It’s logical when you consider that at 0° it’s almost vertically, but once you reach the top of the dome your height increases until it reaches a level. Tip: Trig Values Are Percentages. Secant/Tangent: The Wall. No one ever explained to me during my education that sine and cosine were percentages . The next day, your neighbor builds an extension of their wall directly in front of your dome.1 They can range from +100% to 100% or the maximum positive to null to the maximum negative. Oh, what a view! Your resale value!

Let’s say that I paid $14 in taxes. However, can we find a way to make the most of a difficult situation? You don’t know whether that’s a lot. Sure. But if I tell you that I paid 95% in tax, I know I’m getting scammed.1 What happens if we put our screen for a movie in the room?

Then, you point to the angles (x) and then figure out: Absolute heights aren’t very helpful If you have a sine of .95 I’ll tell you that you’re close to the summit of the dome. tangent(x) is tan(x) = the height of the screen from wall to the screen: 1 (the screen always has the same length along the ground, isn’t it?) secant(x) is sec(x) is sec(x) = "ladder length" from the screen.1 In a short time, you’ll be at the top, and then begin dropping again. We’ve got some new and fancy vocabulary terms. How do we determine the percent? Simple Divide the current value by the largest feasible (the diameter of the dome, or"the hypotenuse).

Imagine watching the Vitruvian "TAN GENTLEMAN" projected onto the wall.1 It’s the reason we’re instructed "Sine = Opposite/Hypotenuse". You climb up the ladder, trying to "SEE can you?". (Yeah it’s true that he’s completely naked… don’t forget about the analogy do you?) This is to determine the percentage! An alternative phrase could be "Sine represents your height, as a proportion of the hypotenuse". (Sine turns negative when your angle is "underground".1 Let’s look at a few details about tangent. Cosine is negative if your angle is in the opposite direction.) The size of your screen. Let’s simplify the equation by assuming we’re in the circle of unit (radius one).

It begins at 0 and then goes on to infinitely high. This means we can eliminate any division of 1, and instead declare sine = height.1 It is possible to keep pointing upwards and upwards on the wall to create an endlessly huge screen! (That’ll cost you.) Each circle is the unit circle that is scaled upwards or downwards to the size of your choice.

Tangent is a larger variation of sine! It’s never smaller, and even though sine "tops off" when the dome gets bigger the dome, tangent continues to grow.1 Find the connections in the unit circle, and then apply your findings to the particular situation you are facing. What about secant, the ladder distance? You can try it out: plug into an angle, and then see what percentage of length and width it can reach: Secant begins at 1 (ladder from the floor to an end of the wall) and increases from there.1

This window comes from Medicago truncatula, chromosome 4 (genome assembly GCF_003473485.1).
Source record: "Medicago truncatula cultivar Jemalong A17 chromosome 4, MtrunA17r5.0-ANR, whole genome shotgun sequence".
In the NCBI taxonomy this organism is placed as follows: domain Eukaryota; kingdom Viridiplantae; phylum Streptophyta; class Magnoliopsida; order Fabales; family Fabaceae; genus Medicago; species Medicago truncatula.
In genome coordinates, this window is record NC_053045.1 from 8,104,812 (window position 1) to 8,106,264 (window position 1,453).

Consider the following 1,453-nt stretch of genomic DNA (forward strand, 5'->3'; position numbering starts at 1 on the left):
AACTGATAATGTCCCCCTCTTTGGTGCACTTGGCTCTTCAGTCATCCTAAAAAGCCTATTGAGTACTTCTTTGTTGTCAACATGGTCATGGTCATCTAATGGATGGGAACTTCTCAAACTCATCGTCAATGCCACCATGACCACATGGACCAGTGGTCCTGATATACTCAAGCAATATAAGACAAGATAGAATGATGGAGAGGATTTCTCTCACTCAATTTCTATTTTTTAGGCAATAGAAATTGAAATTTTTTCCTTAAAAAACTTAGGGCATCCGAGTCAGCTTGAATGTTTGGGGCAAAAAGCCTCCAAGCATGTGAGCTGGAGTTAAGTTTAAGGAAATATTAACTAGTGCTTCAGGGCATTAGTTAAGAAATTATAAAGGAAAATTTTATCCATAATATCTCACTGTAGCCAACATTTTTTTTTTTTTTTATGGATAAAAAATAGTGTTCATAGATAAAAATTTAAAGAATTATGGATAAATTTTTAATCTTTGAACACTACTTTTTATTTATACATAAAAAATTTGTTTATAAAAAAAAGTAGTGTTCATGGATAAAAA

The sine’s growth pattern does not form an equal line. Secant is always larger than the tangent. Its first 45° encompass 70 percent of the height and the 10th degree (from the 80s to 90s) only cover the 2 percentage. The ladder that leans to build the screen has to be larger than the screen itself isn’t it? (At huge dimensions, when the ladder is almost vertical, they’re pretty close.1 This is logical in that, at 0 degrees the dome is almost vertically. However, secant always is just a little larger.) However, as you climb to the summit of the dome, the height of your dome changes and level off.

Keep in mind that the numbers are in percentages . Secant/Tangent: The Wall. If you’re pointing at a 50-degree angle, tan(50) = 1.19.1 A day comes when your neighbor constructs the wall on top of your dome.

The screen you’re viewing is 19% bigger that the length of the wall (the diameter of your dome). Your view! Your resale value! (Plug in x=0 and test your intuition to see if tan(0) = 0 and sec(0) equals 1.) Can we get the most out of a situation that isn’t ideal?1 Cosecant/Cotangent: The Ceiling. Sure. It’s amazing that your neighbor is now planning to construct an eaves on top of your dome, well beyond the sky. ( What’s up with this man? Oh, the naked-man-on-my-wall-incident… ) What if we hung our screen for a movie up on the walls?

It is possible to point at one right angle (x) and work out: It’s time to construct an elevator up to the ceiling and then have a quick chat.1 tangent(x) equals tan(x) = the height of the screen on wall distance from the screen: 1. (the screen always has exactly the same distance from the ground, so why is that?) secant(x) equals sec(x) equals what is the "ladder the distance" towards the screen. Choose the angle you want to build from and then work out: We’ve come up with some exciting new words in the vocab.1 cotangent(x) cotangent(x) = cot(x) is the distance the ceiling extends prior to when connecting. cosecant(x) to csc(x) = the length we can walk along the ramp, the vertical distance we walk is always one. Imagine looking at the Vitruvian "TAN Gentleman" projected onto the wall. Tangent/secant define the wall COsecant and COtangent describe the ceiling.1 You climb up the ladder making sure that you "SEE what you can’t?". (Yeah the guy is not naked… will not forget the metaphor now don’t you?) Our intuitions are similar: Let’s take a look at some things regarding tangent. If you choose an angle of zero the ramp will be smooth (infinite) but never reaches the ceiling.1

Also, the width that the display is. Bummer. It starts at zero and increases infinite height. The most compact "ramp" can be found when you are pointing 90 degrees straight upwards.

You can continue to point towards the wall to achieve an infinity-wide screen! (That’ll cost you.) The cotangent is zero (we did not move across the top of our ceiling) as well as the cosecant of 1 (the "ramp duration" is the shortest).1